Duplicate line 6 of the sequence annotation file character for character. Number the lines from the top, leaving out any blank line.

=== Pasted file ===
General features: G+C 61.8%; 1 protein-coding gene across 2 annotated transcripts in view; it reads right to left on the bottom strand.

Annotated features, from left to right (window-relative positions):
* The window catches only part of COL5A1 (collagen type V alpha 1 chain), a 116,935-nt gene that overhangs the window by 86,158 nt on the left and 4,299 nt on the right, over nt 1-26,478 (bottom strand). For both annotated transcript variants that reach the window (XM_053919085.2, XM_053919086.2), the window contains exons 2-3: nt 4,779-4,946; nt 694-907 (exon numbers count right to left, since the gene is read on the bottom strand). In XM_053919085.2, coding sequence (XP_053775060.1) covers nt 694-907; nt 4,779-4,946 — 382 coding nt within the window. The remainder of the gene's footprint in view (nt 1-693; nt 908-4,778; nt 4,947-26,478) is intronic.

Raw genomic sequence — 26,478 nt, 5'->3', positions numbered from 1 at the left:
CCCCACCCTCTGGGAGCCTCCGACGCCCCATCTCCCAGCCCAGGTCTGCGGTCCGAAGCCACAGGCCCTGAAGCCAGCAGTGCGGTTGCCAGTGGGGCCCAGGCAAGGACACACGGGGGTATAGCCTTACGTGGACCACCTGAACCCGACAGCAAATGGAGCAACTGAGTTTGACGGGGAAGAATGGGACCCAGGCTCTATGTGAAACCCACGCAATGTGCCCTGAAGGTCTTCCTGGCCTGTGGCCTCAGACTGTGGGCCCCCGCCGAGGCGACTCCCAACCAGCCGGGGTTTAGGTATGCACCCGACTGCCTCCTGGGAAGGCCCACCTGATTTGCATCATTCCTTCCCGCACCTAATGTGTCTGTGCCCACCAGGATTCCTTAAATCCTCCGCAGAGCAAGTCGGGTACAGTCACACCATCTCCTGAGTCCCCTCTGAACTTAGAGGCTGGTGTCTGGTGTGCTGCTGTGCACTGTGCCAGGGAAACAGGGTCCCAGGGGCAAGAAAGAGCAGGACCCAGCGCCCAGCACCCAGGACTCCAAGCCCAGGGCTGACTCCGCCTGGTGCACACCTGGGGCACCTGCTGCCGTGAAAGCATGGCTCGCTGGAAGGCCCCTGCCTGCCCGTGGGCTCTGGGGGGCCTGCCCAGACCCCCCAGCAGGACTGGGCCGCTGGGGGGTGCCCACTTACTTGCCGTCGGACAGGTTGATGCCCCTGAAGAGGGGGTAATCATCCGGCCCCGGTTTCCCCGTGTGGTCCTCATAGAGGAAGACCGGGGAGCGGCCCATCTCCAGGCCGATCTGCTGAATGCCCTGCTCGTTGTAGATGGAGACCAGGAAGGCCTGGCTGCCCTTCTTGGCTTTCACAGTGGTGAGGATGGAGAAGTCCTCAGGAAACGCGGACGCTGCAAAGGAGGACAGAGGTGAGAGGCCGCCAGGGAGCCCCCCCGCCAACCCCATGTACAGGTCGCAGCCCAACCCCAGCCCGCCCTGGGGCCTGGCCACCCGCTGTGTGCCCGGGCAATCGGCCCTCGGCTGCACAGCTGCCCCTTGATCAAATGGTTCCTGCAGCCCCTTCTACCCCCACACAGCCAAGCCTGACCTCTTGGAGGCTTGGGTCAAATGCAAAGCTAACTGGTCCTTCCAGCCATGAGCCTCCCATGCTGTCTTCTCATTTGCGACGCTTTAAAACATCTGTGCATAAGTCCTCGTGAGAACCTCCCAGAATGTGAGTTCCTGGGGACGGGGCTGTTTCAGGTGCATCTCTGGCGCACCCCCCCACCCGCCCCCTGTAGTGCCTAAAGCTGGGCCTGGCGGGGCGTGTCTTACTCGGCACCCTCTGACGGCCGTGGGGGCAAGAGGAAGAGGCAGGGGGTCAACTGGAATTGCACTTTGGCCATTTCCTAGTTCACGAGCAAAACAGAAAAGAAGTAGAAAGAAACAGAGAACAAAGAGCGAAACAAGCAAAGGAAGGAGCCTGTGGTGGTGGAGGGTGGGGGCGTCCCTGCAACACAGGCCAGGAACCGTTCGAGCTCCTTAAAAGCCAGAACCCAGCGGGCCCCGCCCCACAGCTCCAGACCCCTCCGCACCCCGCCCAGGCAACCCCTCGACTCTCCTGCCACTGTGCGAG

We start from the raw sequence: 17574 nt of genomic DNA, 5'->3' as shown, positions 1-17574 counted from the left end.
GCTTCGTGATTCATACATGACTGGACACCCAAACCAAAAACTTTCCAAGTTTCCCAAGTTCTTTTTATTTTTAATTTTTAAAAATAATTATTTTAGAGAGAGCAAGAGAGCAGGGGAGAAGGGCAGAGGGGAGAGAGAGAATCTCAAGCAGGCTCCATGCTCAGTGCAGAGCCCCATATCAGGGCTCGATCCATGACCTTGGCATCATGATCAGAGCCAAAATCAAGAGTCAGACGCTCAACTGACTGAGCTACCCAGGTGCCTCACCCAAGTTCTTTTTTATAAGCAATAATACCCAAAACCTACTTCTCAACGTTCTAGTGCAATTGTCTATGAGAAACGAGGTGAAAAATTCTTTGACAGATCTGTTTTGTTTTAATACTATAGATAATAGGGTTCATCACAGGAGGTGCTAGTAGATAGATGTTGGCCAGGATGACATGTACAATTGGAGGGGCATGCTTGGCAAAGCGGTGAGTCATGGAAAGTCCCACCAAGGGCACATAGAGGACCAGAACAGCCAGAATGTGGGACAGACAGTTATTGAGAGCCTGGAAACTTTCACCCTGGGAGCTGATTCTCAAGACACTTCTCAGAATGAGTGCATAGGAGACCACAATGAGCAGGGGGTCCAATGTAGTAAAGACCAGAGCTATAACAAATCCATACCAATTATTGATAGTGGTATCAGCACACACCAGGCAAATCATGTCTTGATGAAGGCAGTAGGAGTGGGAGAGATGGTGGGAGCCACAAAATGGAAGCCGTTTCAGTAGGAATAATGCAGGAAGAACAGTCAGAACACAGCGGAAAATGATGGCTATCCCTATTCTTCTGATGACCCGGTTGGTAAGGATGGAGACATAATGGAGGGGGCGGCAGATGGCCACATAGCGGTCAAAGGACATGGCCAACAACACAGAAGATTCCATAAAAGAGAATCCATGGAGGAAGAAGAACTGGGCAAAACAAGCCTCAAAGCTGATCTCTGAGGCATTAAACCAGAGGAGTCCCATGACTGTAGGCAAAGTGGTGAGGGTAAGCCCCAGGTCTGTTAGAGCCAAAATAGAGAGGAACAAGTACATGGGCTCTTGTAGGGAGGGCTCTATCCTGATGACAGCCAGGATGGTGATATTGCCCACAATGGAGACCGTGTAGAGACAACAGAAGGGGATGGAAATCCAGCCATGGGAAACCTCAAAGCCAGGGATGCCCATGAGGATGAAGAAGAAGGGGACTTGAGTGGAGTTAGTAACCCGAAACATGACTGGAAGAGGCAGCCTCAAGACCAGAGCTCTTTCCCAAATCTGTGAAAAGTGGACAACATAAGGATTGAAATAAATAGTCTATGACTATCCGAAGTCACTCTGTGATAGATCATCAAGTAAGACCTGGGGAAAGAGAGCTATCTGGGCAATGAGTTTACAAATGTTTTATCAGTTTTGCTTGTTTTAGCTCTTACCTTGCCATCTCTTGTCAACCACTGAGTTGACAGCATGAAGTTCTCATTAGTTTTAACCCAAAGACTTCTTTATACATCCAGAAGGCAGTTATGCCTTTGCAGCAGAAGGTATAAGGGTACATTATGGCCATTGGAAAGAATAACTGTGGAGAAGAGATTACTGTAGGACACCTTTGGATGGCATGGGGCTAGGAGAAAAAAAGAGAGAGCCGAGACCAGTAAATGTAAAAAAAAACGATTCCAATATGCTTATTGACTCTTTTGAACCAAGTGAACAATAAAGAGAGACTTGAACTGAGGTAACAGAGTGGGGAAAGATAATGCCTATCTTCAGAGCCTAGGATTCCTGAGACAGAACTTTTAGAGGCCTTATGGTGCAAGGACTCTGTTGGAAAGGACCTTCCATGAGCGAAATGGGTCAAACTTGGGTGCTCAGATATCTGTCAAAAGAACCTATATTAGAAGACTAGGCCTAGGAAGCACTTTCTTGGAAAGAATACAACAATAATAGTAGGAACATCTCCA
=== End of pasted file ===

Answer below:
We start from the raw sequence: 17574 nt of genomic DNA, 5'->3' as shown, positions 1-17574 counted from the left end.